Continuing the more mature, almost politically orientated themes, Bionic Man #18 details more of Steve Austins romp in exotic Libue. That said, there’s only so much Bionic Man can take before it gets into action, gunfights and everything else.
The official description from Dynamite:
Caught in a lethal crossfire between a growing rebellion and a vicious dictator determined to hold on to power at any cost, the Bionic Man must enlist help if he’s to make it to Libue’s capitol city in time to stop certain catastrophe. Once there, Steve navigates the bloody streets, desperate to locate the country’s nuclear weapons before it’s too late. But as time ticks away, he uncovers a plot far more insidious than he expected.
The issue itself opens up with some very strong dialogue and themes. This quickly changes focus back on to Austin who, when last seen, was doing some undercover shenanigans. These continue and, as you would expect, don’t always go to plan. There’s a few twists and turns to keep readers intrigued, but its not always enough.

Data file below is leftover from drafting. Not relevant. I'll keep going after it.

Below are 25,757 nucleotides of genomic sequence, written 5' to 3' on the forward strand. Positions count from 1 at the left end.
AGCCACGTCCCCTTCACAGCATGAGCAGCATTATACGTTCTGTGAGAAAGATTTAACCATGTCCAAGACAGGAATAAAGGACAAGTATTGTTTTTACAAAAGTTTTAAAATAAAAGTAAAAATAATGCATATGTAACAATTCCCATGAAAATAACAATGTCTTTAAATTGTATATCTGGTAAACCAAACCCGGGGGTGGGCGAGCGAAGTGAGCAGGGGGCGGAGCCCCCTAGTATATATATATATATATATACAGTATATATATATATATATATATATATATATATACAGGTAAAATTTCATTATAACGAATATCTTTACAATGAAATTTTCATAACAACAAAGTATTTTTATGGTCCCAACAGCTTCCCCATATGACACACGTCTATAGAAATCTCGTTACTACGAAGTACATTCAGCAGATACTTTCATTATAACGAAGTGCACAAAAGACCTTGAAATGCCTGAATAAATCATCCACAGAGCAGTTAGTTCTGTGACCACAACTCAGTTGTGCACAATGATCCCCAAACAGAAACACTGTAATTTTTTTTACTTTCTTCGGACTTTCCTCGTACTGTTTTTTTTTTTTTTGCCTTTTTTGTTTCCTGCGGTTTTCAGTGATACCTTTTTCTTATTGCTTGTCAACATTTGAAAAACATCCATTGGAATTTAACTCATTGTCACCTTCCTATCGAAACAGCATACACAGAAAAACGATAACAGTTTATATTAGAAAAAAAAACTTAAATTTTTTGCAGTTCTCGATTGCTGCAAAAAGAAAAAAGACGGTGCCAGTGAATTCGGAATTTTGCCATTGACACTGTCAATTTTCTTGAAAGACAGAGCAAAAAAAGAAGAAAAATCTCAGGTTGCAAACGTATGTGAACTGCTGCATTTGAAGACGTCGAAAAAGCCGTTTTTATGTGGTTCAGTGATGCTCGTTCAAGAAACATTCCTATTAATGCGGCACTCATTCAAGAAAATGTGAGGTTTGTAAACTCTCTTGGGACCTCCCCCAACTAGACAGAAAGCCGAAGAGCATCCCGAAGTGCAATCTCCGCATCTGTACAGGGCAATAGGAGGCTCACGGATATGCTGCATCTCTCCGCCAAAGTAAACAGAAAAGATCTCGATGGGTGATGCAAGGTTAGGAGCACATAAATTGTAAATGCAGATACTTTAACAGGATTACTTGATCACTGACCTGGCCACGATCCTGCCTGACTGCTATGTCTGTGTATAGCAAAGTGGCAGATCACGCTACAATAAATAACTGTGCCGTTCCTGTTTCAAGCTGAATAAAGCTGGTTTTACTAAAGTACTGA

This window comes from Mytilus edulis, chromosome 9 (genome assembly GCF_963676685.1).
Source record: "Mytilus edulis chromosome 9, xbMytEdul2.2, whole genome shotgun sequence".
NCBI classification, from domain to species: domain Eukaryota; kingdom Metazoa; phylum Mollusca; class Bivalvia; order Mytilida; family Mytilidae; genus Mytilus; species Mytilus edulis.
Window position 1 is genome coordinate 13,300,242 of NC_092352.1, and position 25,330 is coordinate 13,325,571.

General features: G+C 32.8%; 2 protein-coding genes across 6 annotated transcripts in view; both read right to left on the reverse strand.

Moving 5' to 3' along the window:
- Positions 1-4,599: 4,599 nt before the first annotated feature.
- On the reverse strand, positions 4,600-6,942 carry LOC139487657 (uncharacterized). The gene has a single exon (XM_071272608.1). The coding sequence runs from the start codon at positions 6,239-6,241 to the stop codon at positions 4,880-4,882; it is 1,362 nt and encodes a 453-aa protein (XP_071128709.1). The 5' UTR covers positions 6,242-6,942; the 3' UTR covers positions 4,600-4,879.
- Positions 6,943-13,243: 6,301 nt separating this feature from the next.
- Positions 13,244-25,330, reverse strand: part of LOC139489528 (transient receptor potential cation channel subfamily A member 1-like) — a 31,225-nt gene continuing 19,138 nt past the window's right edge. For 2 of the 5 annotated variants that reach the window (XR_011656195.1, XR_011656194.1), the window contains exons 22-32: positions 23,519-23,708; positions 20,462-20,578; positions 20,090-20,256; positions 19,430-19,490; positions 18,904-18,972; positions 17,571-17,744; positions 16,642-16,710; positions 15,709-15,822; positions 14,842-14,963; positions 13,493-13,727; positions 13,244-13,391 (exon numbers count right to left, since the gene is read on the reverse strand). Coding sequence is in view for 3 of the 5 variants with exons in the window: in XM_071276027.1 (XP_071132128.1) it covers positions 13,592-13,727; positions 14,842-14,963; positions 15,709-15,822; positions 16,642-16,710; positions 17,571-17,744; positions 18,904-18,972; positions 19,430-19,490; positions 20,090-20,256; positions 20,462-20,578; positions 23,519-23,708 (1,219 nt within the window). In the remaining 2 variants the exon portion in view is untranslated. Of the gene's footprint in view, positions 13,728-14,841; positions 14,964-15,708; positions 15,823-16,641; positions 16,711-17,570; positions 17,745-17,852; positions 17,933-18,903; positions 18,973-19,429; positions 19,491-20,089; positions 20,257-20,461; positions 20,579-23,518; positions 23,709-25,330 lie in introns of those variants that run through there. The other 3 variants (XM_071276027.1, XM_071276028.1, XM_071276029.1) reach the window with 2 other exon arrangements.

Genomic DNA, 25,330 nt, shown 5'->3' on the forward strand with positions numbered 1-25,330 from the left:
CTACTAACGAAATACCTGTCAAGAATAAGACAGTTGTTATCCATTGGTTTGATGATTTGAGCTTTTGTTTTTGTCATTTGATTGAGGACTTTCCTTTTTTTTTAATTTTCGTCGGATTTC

The writing itself is fairly solid and consistent for the series. Aaron Gillespie writes a decent enough script, which shows dialogue and thoughts from a couple of characters, not just the titular Bionic hero. That said, the writing itself will never over come the premise and thematic influences. If you like your comics a little less serious, this might not be the issue for you, although Austin does resort to his typical ‘punch stuff, get results’ approach. This also doesn’t really go that well with the setting or plot; its as if he managed to learn nothing from the more mature writing expressed for the character in the previous issue.
As for the visuals, we have Ray Villegas on pencils. Whilst I’ve never been overtly fond of the art work for this title, the detail work does do well to capture the life and atmosphere of a bustling city such as Jardan. It might seem generic to a lot of people, but it draws on a lot of real word inspiration; not everything is about bionic super-humans. Its pulled off quite well, and the depth and detail grounds a lot of this issue.
All in all, Bionic Man #18 isn’t a bad issue. A little lost in its identity, sure, but there’s still something worth a look.